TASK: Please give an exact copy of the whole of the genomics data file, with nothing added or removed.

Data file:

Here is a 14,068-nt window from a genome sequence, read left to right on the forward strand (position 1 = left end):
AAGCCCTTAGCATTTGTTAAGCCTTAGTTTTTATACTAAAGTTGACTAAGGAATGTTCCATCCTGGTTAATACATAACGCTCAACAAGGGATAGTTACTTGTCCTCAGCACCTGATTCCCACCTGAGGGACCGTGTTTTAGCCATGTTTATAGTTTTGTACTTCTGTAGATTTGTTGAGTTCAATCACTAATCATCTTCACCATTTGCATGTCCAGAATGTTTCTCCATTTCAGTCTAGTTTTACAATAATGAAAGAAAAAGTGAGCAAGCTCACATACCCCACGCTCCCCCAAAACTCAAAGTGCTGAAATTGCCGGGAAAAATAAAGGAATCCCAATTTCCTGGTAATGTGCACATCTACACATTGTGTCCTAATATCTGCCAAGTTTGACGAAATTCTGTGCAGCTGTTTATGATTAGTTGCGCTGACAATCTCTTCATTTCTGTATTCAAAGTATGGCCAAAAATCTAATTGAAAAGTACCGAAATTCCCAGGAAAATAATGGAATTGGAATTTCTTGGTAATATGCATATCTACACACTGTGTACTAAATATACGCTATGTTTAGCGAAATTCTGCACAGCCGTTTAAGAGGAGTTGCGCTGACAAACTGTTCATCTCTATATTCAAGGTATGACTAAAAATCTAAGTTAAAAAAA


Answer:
Here is a 14,068-nt window from a genome sequence, read left to right on the forward strand (position 1 = left end):
AAGCCCTTAGCATTTGTTAAGCCTTAGTTTTTATACTAAAGTTGACTAAGGAATGTTCCATCCTGGTTAATACATAACGCTCAACAAGGGATAGTTACTTGTCCTCAGCACCTGATTCCCACCTGAGGGACCGTGTTTTAGCCATGTTTATAGTTTTGTACTTCTGTAGATTTGTTGAGTTCAATCACTAATCATCTTCACCATTTGCATGTCCAGAATGTTTCTCCATTTCAGTCTAGTTTTACAATAATGAAAGAAAAAGTGAGCAAGCTCACATACCCCACGCTCCCCCAAAACTCAAAGTGCTGAAATTGCCGGGAAAAATAAAGGAATCCCAATTTCCTGGTAATGTGCACATCTACACATTGTGTCCTAATATCTGCCAAGTTTGACGAAATTCTGTGCAGCTGTTTATGATTAGTTGCGCTGACAATCTCTTCATTTCTGTATTCAAAGTATGGCCAAAAATCTAATTGAAAAGTACCGAAATTCCCAGGAAAATAATGGAATTGGAATTTCTTGGTAATATGCATATCTACACACTGTGTACTAAATATACGCTATGTTTAGCGAAATTCTGCACAGCCGTTTAAGAGGAGTTGCGCTGACAAACTGTTCATCTCTATATTCAAGGTATGACTAAAAATCTAAGTTAAAAAAA